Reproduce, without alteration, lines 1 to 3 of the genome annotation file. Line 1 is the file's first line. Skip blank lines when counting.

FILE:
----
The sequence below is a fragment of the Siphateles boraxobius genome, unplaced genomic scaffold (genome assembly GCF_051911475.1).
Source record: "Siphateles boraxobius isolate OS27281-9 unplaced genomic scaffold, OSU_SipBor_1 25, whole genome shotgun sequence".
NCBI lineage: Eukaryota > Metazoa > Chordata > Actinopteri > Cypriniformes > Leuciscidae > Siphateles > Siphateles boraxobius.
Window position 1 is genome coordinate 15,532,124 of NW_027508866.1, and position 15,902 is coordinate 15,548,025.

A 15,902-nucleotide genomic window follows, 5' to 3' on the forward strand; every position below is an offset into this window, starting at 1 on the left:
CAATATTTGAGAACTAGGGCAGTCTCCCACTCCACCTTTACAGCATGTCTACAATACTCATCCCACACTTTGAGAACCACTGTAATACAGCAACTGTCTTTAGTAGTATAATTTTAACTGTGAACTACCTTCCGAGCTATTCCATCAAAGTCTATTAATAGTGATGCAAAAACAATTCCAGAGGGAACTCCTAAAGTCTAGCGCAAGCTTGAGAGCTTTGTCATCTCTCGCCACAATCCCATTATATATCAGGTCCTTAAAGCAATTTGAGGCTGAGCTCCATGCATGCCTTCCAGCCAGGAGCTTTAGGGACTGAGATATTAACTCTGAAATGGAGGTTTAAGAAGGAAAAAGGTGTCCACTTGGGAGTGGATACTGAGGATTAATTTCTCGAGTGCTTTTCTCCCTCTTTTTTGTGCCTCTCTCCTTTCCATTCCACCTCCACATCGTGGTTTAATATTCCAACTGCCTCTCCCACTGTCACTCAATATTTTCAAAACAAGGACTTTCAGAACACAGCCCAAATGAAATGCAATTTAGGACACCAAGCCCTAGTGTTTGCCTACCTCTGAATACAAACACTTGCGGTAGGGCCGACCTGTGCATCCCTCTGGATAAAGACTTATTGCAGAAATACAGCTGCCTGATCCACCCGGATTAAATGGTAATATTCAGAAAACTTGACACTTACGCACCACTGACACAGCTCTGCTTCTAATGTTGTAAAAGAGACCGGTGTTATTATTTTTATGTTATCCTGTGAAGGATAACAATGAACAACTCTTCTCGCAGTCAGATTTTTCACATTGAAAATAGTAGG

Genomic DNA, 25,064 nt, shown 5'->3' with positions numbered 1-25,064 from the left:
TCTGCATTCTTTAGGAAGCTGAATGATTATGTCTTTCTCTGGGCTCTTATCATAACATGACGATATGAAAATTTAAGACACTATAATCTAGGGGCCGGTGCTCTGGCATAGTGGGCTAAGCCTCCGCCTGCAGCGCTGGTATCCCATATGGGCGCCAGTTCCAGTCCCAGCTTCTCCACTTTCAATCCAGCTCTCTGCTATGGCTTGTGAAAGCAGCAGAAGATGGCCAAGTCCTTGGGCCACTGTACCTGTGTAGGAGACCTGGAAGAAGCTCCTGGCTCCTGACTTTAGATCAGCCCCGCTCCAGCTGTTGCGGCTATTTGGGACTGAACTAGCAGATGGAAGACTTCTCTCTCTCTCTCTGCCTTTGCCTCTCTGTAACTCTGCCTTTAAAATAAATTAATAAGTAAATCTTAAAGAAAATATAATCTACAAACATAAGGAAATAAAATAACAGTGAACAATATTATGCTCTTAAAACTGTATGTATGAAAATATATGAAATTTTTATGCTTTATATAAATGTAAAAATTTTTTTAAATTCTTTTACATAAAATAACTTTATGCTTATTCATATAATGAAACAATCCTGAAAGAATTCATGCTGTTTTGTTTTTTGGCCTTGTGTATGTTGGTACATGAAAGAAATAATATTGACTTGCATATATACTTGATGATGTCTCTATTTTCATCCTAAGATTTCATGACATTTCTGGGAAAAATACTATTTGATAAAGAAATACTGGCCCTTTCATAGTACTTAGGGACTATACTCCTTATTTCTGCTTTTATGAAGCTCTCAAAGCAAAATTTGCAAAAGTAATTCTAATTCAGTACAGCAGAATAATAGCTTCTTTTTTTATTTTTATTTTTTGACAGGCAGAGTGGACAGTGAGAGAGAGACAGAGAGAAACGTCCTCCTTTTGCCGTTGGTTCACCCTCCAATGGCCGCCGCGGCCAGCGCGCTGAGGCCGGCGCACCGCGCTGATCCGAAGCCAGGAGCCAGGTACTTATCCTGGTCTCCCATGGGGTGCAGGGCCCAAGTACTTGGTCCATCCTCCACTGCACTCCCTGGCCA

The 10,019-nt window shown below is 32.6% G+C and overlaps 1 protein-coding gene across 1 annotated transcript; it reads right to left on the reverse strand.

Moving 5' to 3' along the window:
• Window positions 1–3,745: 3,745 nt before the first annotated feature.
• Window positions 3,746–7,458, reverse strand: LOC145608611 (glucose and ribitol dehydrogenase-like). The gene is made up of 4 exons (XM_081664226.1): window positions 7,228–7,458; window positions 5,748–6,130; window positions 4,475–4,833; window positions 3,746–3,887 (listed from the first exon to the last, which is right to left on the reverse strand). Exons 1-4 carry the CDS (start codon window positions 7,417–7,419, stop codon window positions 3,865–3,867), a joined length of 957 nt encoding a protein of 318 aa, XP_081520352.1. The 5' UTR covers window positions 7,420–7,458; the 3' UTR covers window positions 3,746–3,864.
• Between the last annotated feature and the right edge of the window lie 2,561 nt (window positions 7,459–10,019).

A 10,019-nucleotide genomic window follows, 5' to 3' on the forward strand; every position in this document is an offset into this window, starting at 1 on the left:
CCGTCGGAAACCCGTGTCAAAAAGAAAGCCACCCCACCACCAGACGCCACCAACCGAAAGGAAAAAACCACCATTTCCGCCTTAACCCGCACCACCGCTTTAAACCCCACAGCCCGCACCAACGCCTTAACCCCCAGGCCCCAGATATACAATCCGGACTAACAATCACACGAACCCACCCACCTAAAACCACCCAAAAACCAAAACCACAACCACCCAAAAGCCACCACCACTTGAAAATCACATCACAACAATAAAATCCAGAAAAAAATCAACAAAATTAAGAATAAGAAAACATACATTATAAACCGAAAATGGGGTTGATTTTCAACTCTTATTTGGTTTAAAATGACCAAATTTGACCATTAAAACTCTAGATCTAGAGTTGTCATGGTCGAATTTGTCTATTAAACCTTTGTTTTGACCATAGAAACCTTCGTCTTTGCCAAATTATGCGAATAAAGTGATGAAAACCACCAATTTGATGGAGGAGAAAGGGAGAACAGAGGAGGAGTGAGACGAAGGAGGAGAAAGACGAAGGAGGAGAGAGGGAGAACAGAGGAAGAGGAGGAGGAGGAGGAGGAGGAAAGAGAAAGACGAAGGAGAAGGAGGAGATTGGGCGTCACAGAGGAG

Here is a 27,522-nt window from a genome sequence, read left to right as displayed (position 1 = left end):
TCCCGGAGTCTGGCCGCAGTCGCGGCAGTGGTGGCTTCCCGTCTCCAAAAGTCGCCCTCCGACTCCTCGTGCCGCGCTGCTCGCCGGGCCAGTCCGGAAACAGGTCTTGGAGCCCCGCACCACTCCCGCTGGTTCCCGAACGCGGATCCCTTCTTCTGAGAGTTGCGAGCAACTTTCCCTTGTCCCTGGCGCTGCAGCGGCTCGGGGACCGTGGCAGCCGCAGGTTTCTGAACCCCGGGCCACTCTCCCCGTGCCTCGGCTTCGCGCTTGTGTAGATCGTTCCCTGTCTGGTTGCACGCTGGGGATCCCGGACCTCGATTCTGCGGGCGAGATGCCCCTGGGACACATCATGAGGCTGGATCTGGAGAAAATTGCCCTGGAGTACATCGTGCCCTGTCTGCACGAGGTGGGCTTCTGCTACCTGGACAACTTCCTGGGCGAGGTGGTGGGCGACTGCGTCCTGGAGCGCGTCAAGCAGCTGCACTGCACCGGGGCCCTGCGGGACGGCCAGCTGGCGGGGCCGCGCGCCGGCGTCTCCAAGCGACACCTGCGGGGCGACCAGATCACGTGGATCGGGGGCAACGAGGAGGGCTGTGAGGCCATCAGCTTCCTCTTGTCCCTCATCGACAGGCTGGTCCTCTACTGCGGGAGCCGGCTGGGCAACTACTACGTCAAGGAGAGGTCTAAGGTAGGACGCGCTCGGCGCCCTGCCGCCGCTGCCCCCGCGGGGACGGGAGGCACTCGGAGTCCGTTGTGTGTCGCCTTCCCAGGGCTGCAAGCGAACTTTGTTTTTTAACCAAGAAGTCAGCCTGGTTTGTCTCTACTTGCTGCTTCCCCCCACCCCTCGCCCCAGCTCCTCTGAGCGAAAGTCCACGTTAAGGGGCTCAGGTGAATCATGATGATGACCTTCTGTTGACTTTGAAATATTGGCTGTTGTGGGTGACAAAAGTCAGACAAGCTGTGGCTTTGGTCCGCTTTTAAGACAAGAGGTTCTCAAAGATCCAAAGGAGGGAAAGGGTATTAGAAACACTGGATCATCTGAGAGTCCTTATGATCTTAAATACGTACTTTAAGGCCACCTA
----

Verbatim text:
The sequence below is a fragment of the Siphateles boraxobius genome, unplaced genomic scaffold (genome assembly GCF_051911475.1).
Source record: "Siphateles boraxobius isolate OS27281-9 unplaced genomic scaffold, OSU_SipBor_1 25, whole genome shotgun sequence".
NCBI lineage: Eukaryota > Metazoa > Chordata > Actinopteri > Cypriniformes > Leuciscidae > Siphateles > Siphateles boraxobius.